Copley’s original sketch for Watson and the Shark shows only white men. Yet, when he painted the dramatic rescue scene on canvas—his first large-scale history painting—he rendered the figure at the apex of the group as a black man, carefully capturing his downturned gaze and outstretched hand. The change reveals a conscious decision, one that Copley maintained in a second version of the canvas after selling the first. The second version of the painting hung in Copley’s studio during his lifetime and hangs in the MFA today.
Watson and the Shark created a sensation in 1778 for its radically modern take on history painting, and art historians have long described how this painting is political. The contexts of the American Revolution, the transatlantic slave trade, and Copley’s own conflicted politics have yielded many different and equally convincing interpretations. At the MFA, a Remix inspired by the Broadway musical Hamilton offers a new framework for considering Watson and the Shark and other highlights of Revolutionary-era art. In writing Hamilton, Lin-Manuel Miranda seized on Alexander Hamilton’s humble beginnings and great aspirations, drawing on his own Puerto Rican background to illuminate Hamilton’s identity as a Caribbean-born immigrant. Just as Copley reworked Watson and Shark (a scene set in Cuban waters) to include a black sailor and consequently opened the interpretative possibilities, Miranda consciously cast performers of color to play white historical figures in his work of art. If Copley created a modern history painting, then Miranda created a modern history play. Indeed, when questioned about Hamilton’s look and sound, Miranda has explained, “This is a story about America then, told by America now.” But importantly, Watson in the Shark suggests that “America then” was also a place of diverse peoples and narratives, where “revolution” never had a single meaning or skin color.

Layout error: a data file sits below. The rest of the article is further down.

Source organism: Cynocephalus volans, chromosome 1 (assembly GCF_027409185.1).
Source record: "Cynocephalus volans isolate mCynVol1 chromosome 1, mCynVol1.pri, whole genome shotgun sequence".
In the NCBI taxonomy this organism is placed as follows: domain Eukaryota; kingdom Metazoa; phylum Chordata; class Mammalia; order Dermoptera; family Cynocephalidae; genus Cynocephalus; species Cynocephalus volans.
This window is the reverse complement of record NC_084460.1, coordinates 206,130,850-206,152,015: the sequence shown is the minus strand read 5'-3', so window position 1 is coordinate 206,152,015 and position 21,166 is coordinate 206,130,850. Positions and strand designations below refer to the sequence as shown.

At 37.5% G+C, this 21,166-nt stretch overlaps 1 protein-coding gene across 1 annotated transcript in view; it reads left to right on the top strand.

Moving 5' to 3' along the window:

Above: John Singleton Copley, Watson and the Shark (detail), 1788. Oil on canvas. Gift of Mrs. George von Lengerke Meyer. 89.481
Layla Bermeo is Kristin and Roger Servison Assistant Curator of Paintings in Art of the Americas.